Guest: The troubling rise of the anti-immigrant far right in Europe
Summer visitors to Europe should consider the growth of extreme anti-immigrant politics across the continent, writes guest columnist Taso Lagos.
Special to The Times
MANY tourists will head to Europe this year for the incredible scenery, amazing food and stunning culture. But behind the visitors’ bliss lies the growth of extreme anti-immigrant politics that tear at the continent’s very soul and smear its global image.
Thanks to the recent recession in Europe, the shrill voices of extremity landed on fertile ground as angry populations struggle against job losses, pension cuts and shrinking economies.
Even as Europe recovers, the social malaise remains. In Greece, a quarter of its workforce stays jobless and the future for hundreds of thousands of young Greeks has simply vanished.
Into this maelstrom, undocumented migrants from North Africa and the Middle East arrived on rickety, filth-infested boats risking blood, limb and breath for a better life.
Their presence puts more financial pressure on already squeezed governments. The result is a poisonous brew of anti-immigrant hysteria in Greece that the once obscure party Chrysi Avgi, or Golden Dawn, has brilliantly exploited.
Like other extreme groups, Golden Dawn taps into Europe’s deep underground fascist roots that were never completely eliminated after World War II.
Golden Dawn believes only a strong, authoritarian government can override eternal bickering and vicious internal divides in order to function under something resembling normalcy.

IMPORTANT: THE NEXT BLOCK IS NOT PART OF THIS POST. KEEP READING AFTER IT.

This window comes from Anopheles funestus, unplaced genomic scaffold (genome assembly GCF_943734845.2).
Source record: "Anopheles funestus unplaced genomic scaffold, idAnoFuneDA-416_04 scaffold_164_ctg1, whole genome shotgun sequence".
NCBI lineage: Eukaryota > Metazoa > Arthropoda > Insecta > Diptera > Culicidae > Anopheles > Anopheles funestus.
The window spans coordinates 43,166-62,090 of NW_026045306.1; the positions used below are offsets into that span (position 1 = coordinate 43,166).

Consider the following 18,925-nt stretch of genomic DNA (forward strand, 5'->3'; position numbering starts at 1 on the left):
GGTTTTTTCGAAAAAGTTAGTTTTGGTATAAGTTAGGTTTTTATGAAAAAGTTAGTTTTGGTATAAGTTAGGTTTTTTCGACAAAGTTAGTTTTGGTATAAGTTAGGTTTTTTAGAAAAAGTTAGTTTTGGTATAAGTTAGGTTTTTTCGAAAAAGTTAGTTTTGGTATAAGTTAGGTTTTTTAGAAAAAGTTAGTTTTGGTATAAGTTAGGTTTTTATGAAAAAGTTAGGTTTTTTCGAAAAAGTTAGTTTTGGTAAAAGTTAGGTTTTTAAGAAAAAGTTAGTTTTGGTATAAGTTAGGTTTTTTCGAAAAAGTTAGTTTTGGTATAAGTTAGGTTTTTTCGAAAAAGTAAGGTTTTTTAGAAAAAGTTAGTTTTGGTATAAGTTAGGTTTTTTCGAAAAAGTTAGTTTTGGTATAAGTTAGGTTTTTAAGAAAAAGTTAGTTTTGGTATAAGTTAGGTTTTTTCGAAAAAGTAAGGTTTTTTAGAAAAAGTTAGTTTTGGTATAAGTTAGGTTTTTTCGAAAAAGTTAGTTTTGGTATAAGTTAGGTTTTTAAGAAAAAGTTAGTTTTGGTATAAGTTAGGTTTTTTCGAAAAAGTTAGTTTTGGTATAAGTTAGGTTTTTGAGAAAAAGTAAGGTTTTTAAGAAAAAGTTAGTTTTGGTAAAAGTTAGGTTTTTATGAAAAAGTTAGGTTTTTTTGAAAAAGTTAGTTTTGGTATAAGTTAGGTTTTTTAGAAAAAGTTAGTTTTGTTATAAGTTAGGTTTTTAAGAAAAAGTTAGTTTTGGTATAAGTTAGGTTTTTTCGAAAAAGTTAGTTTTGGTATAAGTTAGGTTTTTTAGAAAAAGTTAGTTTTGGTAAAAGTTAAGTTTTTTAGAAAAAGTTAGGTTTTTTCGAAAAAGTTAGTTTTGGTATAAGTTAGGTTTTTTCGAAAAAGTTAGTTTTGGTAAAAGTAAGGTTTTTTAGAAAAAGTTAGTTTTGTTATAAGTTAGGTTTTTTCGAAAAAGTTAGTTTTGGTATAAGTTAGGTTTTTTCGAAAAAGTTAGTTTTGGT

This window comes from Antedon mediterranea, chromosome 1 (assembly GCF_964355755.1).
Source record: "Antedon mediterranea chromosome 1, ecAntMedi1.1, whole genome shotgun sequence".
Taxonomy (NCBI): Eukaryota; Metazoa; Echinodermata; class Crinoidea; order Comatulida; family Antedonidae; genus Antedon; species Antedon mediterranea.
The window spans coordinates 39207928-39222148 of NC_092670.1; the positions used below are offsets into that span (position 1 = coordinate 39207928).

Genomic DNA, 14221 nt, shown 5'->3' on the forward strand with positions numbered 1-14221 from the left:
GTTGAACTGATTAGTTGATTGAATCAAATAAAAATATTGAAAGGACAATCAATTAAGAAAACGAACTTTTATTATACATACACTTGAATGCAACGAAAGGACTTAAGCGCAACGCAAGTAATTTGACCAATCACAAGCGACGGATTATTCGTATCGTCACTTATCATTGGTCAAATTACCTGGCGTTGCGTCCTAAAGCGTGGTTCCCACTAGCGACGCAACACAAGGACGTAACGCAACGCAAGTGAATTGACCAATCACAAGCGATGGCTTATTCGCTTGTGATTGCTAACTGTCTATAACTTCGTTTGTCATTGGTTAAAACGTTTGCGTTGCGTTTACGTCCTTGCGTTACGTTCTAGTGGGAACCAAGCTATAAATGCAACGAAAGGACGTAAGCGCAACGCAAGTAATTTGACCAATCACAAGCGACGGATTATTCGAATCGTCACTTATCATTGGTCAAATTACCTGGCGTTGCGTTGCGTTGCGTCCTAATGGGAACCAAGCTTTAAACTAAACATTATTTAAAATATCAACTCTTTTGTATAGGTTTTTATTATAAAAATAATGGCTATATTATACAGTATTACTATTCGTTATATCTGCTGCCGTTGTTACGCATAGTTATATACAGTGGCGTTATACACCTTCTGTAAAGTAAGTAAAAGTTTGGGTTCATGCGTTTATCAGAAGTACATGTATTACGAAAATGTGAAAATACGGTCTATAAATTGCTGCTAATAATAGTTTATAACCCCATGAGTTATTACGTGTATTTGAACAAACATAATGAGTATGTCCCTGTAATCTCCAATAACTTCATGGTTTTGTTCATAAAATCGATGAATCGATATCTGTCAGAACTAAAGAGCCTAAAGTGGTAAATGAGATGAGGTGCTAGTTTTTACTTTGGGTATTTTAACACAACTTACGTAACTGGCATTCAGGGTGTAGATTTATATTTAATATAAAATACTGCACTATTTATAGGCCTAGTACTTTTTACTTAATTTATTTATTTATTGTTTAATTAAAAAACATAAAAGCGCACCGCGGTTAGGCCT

Faltering economies suck these internal tensions to the surface, but cannot fully explain them. Rising political extremism is not just a factor in financial strugglers like Greece and Spain, but also in healthier economies like those of England and the Netherlands.
The United Kingdom Independence Party, founded in 1993, extols a virulent anti-immigrant, anti-European Union sentiment but in a stronger market. Its poll numbers grow.
In the Netherlands, the Party for Freedom, mixes right wing with libertarianism in its distrust of non-Christian foreigners, elimination of the minimum wage and reduced child benefits.
For some Europeans, extremism is a form of patriotism; keeping the Muslims out of Europe, or in the case of Germany’s chancellor, Angela Merkel, who is skeptical about admitting Turkey to the European Union, is a matter of national pride.
Rather than better integrating outsiders into the social mainstream, extreme parties try to shove them out of the country. The upcoming European Parliamentary elections in May may see a breakthrough in participation by these far-right, nationalist groups.
Fortress Europe can’t handle the hordes of the undocumented because these migrants expose the continent’s ugly dark secret: Its institutions are ossified and its mindset prefers the 19th century.
Its economies only haltingly embrace digital technologies (with some exceptions) and social advancement still depends on whom you know rather than on talent and enterprise.
Extreme parties capture this backwardness perfectly; they offer folks an illusory return to the orderly, rigid, hierarchical ways of the long-gone past that in the digital age has no future.
At least in the United States, when a basketball team owner unleashed vile and filth against African Americans, the NBA commissioner had the decency to force the sale of his franchise. In Europe, racist taunts at soccer stadiums are normal occurrences and little is ever really done to eliminate them.
Political extremism won’t slow the tide of tourists to the continent this year, nor should it.
But it gives us pause whether our tourist dollars prop up governments blind to their internal contradictions even as we enjoy a wondrous Europe of infinite delight, beauty and charm.
Taso Lagos, foreign studies director for Hellenic Studies at the University of Washington, is author of the new book “86 Days in Greece: A Time of Crisis.”